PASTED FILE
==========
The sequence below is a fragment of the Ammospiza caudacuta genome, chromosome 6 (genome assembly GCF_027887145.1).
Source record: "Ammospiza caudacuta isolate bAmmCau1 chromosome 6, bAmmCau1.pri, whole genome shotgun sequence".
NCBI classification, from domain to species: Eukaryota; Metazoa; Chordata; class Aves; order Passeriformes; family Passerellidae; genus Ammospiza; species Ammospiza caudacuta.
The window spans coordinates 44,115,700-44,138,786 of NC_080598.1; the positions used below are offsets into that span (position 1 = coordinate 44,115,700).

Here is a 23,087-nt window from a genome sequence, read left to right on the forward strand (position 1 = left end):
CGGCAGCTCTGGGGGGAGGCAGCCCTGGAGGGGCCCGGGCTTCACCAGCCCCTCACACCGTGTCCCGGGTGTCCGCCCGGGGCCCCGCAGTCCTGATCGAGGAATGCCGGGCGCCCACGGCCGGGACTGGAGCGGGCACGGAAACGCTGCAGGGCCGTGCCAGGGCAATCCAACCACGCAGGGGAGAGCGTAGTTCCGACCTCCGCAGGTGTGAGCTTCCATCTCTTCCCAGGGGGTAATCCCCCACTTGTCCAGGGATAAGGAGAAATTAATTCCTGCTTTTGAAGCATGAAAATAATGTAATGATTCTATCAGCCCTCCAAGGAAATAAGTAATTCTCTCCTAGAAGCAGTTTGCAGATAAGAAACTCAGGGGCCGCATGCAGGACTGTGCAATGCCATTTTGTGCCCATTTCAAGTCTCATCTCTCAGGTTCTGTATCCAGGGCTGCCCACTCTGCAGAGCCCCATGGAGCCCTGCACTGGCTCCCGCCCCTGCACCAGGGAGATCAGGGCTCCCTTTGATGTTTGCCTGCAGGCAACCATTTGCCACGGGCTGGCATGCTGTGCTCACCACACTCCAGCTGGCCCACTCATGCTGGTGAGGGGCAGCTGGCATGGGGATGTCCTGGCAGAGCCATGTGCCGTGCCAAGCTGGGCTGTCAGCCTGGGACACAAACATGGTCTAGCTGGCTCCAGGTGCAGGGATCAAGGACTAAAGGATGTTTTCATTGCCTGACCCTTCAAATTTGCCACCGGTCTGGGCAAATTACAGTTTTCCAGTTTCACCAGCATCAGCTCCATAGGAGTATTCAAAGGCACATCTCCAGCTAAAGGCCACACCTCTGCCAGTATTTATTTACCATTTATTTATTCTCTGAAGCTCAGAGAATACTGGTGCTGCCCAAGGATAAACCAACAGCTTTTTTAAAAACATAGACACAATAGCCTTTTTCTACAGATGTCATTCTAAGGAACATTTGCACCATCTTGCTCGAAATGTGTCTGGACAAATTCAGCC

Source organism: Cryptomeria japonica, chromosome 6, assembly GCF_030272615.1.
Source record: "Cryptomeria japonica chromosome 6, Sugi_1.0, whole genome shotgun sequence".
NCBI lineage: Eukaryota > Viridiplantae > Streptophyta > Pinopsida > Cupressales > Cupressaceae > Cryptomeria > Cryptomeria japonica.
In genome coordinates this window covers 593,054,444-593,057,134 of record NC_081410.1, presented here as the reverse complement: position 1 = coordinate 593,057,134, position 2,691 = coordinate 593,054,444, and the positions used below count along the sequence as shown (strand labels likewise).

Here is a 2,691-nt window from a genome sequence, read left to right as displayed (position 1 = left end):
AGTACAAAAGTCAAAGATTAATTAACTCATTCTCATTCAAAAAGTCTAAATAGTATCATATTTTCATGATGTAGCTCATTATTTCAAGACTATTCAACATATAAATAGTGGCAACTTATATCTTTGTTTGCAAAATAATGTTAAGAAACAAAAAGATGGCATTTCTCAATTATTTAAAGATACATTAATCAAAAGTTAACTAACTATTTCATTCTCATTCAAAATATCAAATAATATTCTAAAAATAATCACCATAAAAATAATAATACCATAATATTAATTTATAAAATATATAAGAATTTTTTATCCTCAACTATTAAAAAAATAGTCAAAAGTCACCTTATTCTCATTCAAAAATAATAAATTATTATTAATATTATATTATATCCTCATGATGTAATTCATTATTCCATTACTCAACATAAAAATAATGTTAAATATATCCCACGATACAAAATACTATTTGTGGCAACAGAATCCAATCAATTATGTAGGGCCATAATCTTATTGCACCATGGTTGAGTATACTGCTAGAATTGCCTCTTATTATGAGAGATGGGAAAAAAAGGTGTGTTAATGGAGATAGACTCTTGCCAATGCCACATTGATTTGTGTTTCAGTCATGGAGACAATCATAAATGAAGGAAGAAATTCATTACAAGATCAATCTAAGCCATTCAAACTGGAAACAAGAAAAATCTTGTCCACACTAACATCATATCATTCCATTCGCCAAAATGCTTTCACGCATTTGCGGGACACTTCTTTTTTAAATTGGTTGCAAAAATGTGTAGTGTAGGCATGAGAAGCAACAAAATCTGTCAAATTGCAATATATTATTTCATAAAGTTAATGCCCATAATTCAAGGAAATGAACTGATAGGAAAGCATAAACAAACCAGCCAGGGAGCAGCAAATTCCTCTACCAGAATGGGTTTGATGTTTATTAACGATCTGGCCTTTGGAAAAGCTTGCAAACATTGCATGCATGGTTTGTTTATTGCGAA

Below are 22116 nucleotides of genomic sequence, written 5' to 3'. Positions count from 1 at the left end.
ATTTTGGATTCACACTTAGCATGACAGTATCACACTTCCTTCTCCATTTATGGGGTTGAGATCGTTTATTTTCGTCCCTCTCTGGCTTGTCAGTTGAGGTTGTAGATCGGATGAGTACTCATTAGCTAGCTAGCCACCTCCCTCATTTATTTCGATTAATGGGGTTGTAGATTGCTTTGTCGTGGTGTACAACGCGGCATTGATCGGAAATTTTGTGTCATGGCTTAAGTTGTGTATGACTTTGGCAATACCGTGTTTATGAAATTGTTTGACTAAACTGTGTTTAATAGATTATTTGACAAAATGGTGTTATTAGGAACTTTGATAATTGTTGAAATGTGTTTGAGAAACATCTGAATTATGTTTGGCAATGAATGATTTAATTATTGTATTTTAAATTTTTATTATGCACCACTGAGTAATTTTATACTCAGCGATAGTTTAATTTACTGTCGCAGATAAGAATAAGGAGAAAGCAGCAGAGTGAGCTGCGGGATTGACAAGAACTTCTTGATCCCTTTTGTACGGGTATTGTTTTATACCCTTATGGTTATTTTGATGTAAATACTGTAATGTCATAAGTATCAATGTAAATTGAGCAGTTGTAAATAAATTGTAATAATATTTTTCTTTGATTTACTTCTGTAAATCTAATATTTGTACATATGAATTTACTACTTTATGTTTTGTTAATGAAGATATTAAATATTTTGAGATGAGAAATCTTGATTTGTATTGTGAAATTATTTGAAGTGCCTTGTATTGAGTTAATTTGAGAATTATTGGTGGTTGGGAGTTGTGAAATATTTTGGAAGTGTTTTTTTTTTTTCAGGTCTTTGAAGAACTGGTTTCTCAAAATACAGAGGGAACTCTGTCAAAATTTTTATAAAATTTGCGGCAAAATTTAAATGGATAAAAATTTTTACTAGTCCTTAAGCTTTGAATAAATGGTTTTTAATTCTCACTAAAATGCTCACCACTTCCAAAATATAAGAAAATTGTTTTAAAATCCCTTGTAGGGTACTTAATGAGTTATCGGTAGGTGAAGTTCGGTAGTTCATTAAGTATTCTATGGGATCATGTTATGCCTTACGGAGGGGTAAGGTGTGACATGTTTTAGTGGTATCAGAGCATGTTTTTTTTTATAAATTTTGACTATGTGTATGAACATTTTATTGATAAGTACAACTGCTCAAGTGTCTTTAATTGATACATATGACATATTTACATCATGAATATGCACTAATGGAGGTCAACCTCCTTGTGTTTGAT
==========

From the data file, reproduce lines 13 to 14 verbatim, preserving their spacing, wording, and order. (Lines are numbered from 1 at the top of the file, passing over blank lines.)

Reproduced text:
Below are 22116 nucleotides of genomic sequence, written 5' to 3'. Positions count from 1 at the left end.
ATTTTGGATTCACACTTAGCATGACAGTATCACACTTCCTTCTCCATTTATGGGGTTGAGATCGTTTATTTTCGTCCCTCTCTGGCTTGTCAGTTGAGGTTGTAGATCGGATGAGTACTCATTAGCTAGCTAGCCACCTCCCTCATTTATTTCGATTAATGGGGTTGTAGATTGCTTTGTCGTGGTGTACAACGCGGCATTGATCGGAAATTTTGTGTCATGGCTTAAGTTGTGTATGACTTTGGCAATACCGTGTTTATGAAATTGTTTGACTAAACTGTGTTTAATAGATTATTTGACAAAATGGTGTTATTAGGAACTTTGATAATTGTTGAAATGTGTTTGAGAAACATCTGAATTATGTTTGGCAATGAATGATTTAATTATTGTATTTTAAATTTTTATTATGCACCACTGAGTAATTTTATACTCAGCGATAGTTTAATTTACTGTCGCAGATAAGAATAAGGAGAAAGCAGCAGAGTGAGCTGCGGGATTGACAAGAACTTCTTGATCCCTTTTGTACGGGTATTGTTTTATACCCTTATGGTTATTTTGATGTAAATACTGTAATGTCATAAGTATCAATGTAAATTGAGCAGTTGTAAATAAATTGTAATAATATTTTTCTTTGATTTACTTCTGTAAATCTAATATTTGTACATATGAATTTACTACTTTATGTTTTGTTAATGAAGATATTAAATATTTTGAGATGAGAAATCTTGATTTGTATTGTGAAATTATTTGAAGTGCCTTGTATTGAGTTAATTTGAGAATTATTGGTGGTTGGGAGTTGTGAAATATTTTGGAAGTGTTTTTTTTTTTTCAGGTCTTTGAAGAACTGGTTTCTCAAAATACAGAGGGAACTCTGTCAAAATTTTTATAAAATTTGCGGCAAAATTTAAATGGATAAAAATTTTTACTAGTCCTTAAGCTTTGAATAAATGGTTTTTAATTCTCACTAAAATGCTCACCACTTCCAAAATATAAGAAAATTGTTTTAAAATCCCTTGTAGGGTACTTAATGAGTTATCGGTAGGTGAAGTTCGGTAGTTCATTAAGTATTCTATGGGATCATGTTATGCCTTACGGAGGGGTAAGGTGTGACATGTTTTAGTGGTATCAGAGCATGTTTTTTTTTATAAATTTTGACTATGTGTATGAACATTTTATTGATAAGTACAACTGCTCAAGTGTCTTTAATTGATACATATGACATATTTACATCATGAATATGCACTAATGGAGGTCAACCTCCTTGTGTTTGAT